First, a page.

Nineteenth Sunday After Trinity

Sermon for Trinity XIX: 2014
By Rev’d Hayden A. Butler


+In the Name of the Father, of the Son, and of the Holy Ghost: Amen.

“Be ye kind one to another, forgiving one another, even as God for Christ’s sake hath forgiven you.”


In the Gospel lesson, the paralyzed man has no power to approach Jesus on his own, and has to rely on the charity of his friends for assistance. Jesus reveals that for this man, there is a spiritual and a physical component to his sickness – he is paralyzed physically but also spiritually. In healing this man, Christ shows that He possesses the divine authority to forgive sins and has brought this power into action in the world. He comes to provide ultimate healing, but healing in the proper order of things. The paralyzed man represents all of us. We come before Christ as broken and weak, in great need of His mercy and healing. We experience the forgiveness of Jesus through a personal encounter with Him, and by reliance on our community. Sometimes the reason for which we come to Jesus is not the most profound reason for why we need Him. He cares about all of our needs, but He primarily cares about the health of our souls. This is salvation. Christ heals first soul then body, and in so doing, reveals the healing that all will receive in the Resurrection.


The Epistle elaborates on this theme’s communal sense by declaring that God has overcome the ancient divisions in humanity between Jew and Gentile and made a new people that will erase old sources of contention and enmity. St. Paul reminds the churches that as members of that new humanity through baptism, they are stop believing and behaving according to what they used to be and start doing so according to their new identity. In short, they are to stop doing things that will jeopardize the peace and unity among believers, and instead to pursue whatever will build and cultivate healthy and edifying relationships among the faithful. St. Paul’s exhorts the church thusly because unity within the church is a sign to the world that we belong to God and that the Spirit is actually working among us. It sets us apart from fake religiosity, from cults, and from being mere do-gooders. It shows that we actually believe that God forgave us and sent His Son to die for us, thereby overcoming the chasm of sin and alienation so to save us. God heals our relationship with Him so that we might participate in this healing, and calls us to participate by experiencing His forgiveness and by forgiving each other.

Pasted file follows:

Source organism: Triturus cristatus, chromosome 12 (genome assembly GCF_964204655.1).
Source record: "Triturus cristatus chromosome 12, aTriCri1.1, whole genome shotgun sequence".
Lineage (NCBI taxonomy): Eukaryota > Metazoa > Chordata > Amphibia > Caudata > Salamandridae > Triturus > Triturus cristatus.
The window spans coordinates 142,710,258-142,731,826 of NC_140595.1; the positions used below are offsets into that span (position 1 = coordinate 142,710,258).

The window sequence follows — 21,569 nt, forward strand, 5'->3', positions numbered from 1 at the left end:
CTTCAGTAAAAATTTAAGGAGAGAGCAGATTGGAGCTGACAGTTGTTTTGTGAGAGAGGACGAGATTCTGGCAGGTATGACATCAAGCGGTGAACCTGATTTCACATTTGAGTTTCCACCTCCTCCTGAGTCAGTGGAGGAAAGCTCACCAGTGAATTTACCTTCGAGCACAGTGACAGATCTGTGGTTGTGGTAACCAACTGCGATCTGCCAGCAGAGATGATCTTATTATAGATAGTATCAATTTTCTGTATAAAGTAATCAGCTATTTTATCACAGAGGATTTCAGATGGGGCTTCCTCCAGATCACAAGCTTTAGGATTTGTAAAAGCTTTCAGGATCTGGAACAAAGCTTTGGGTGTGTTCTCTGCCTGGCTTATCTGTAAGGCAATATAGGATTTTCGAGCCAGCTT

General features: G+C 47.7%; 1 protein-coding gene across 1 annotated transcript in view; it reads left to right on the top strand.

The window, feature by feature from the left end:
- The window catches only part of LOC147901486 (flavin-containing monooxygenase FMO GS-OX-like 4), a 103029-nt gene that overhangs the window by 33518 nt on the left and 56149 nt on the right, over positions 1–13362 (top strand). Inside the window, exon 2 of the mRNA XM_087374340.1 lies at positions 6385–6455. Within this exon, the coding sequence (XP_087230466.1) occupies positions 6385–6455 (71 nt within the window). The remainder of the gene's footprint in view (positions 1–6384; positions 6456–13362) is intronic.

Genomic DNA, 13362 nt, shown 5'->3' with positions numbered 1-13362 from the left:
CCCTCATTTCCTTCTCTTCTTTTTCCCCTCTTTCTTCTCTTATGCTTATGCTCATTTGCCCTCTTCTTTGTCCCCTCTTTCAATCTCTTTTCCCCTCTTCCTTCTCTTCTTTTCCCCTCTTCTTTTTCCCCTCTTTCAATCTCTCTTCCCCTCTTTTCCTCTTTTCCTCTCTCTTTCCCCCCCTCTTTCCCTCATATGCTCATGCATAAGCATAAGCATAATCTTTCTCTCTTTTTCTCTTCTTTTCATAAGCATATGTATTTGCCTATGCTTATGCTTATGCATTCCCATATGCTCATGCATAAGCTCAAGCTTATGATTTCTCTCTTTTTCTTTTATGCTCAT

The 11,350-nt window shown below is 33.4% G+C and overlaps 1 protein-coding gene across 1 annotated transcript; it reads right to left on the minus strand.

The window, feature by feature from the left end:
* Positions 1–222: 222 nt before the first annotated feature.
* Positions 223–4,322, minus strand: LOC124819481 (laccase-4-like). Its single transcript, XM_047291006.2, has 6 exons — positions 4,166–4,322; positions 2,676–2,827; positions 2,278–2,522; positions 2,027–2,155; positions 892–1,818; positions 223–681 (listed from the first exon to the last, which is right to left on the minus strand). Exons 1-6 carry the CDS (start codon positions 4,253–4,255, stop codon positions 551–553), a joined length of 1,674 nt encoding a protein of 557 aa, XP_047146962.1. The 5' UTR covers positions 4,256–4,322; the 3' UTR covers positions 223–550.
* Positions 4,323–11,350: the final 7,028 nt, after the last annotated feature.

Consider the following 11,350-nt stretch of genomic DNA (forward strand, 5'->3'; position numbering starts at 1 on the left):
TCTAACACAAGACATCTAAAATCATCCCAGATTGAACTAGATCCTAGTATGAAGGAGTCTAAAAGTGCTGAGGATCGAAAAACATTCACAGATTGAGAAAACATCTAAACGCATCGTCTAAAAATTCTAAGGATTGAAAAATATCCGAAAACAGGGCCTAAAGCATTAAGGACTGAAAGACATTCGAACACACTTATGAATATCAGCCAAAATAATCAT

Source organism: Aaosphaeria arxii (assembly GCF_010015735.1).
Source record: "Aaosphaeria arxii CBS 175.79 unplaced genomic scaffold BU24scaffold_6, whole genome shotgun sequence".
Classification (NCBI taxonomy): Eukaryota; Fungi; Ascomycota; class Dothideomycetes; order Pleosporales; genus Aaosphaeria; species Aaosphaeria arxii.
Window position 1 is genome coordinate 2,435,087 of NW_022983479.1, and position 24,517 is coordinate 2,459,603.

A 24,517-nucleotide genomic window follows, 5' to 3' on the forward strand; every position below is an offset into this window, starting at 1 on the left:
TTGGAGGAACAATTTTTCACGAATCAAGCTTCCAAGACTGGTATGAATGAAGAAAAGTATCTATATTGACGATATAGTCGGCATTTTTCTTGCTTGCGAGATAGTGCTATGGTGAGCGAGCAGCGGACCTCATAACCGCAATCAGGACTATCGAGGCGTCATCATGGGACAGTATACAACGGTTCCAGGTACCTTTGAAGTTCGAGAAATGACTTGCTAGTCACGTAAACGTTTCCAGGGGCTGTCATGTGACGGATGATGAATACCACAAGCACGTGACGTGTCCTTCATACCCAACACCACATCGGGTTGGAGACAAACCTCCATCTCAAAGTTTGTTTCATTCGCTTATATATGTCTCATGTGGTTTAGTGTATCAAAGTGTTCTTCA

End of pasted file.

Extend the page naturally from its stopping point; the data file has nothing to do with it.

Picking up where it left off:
Forgiveness is a decision and a habitual practice. When we are wronged and seek to forgive someone, we are called to enter into a process of releasing the debt of guilt that they owe us and then work to place the hurt of that wrong within a framework of grace so to find how it can be redeemed and to live that out. Sometimes this is a quick process. Sometimes, we spend years learning how to forgive our enemies. Either way, forgiveness is the essential activity of reconciliation, which is the central fact of Christian identity.


Reconciliation is the process by which the order of our lives and relations progresses in similarity to the order of the relations within the Trinity. It is ordained and founded by the Father, enabled through the Son, and performed by the Holy Spirit. It is the primary relational experience of our life in God, not just a legal fact, it has less to do with a status of culpability than it does with possessing a relationship marked by charity. So too, it is the identifying activity of the Church, through the community of the penitent to the lost. It is the primary duty of all Christians to be reconcilers, first amongst themselves and then to the world.


Even so, reconciliation is often challenged by habits that work against unity and healthy relationships. This often takes the form of quiet and passive bitterness rather than open confrontation; we often fall into the temptation to be “good” or “nice.” This does not prevent us from exercising vices, but it does change their means of delivery. Instead of being loud and boisterous about our impatience, discord, and animosity toward others, we do so in passive ways through gossip and sullenness. Open anger and impatience could almost, but not quite, be excused as instinctive or perhaps a fault in our self-control. Gossip and sullenness, the smiling-on-the-outside but seething within type of anger takes a lot of thought and deliberation, and consume more of us. It’s probably worse, and this is typically what we do at church. We smile and shake hands, while yet being two feet and a thousand miles away from others in our hearts. As the Epistle shows, though, the Christian life cannot be lived in isolation from our duty to love our neighbor. We cannot mature in the faith if we habitually live in discord with others.